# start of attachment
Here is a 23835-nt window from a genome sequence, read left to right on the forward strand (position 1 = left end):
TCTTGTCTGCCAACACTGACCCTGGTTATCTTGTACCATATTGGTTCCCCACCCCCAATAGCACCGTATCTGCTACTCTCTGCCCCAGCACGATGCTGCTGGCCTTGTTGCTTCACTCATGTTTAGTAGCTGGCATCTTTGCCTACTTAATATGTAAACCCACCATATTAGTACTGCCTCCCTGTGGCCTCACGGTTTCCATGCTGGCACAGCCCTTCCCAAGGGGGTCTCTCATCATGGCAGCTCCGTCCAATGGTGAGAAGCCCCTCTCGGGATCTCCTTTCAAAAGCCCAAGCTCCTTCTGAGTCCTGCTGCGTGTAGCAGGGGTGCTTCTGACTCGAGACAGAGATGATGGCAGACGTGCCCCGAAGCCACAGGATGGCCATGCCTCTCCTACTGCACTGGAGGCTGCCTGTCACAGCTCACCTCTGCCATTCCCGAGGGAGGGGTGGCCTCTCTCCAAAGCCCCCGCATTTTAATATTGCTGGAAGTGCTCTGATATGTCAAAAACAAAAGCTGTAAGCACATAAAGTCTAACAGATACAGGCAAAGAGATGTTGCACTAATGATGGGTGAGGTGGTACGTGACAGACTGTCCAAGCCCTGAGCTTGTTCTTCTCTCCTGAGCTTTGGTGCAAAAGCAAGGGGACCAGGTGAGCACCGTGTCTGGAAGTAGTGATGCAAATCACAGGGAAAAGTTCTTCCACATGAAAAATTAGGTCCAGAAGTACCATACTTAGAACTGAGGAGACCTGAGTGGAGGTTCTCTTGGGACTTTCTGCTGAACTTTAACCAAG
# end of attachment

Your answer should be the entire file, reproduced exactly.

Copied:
Here is a 23835-nt window from a genome sequence, read left to right on the forward strand (position 1 = left end):
TCTTGTCTGCCAACACTGACCCTGGTTATCTTGTACCATATTGGTTCCCCACCCCCAATAGCACCGTATCTGCTACTCTCTGCCCCAGCACGATGCTGCTGGCCTTGTTGCTTCACTCATGTTTAGTAGCTGGCATCTTTGCCTACTTAATATGTAAACCCACCATATTAGTACTGCCTCCCTGTGGCCTCACGGTTTCCATGCTGGCACAGCCCTTCCCAAGGGGGTCTCTCATCATGGCAGCTCCGTCCAATGGTGAGAAGCCCCTCTCGGGATCTCCTTTCAAAAGCCCAAGCTCCTTCTGAGTCCTGCTGCGTGTAGCAGGGGTGCTTCTGACTCGAGACAGAGATGATGGCAGACGTGCCCCGAAGCCACAGGATGGCCATGCCTCTCCTACTGCACTGGAGGCTGCCTGTCACAGCTCACCTCTGCCATTCCCGAGGGAGGGGTGGCCTCTCTCCAAAGCCCCCGCATTTTAATATTGCTGGAAGTGCTCTGATATGTCAAAAACAAAAGCTGTAAGCACATAAAGTCTAACAGATACAGGCAAAGAGATGTTGCACTAATGATGGGTGAGGTGGTACGTGACAGACTGTCCAAGCCCTGAGCTTGTTCTTCTCTCCTGAGCTTTGGTGCAAAAGCAAGGGGACCAGGTGAGCACCGTGTCTGGAAGTAGTGATGCAAATCACAGGGAAAAGTTCTTCCACATGAAAAATTAGGTCCAGAAGTACCATACTTAGAACTGAGGAGACCTGAGTGGAGGTTCTCTTGGGACTTTCTGCTGAACTTTAACCAAG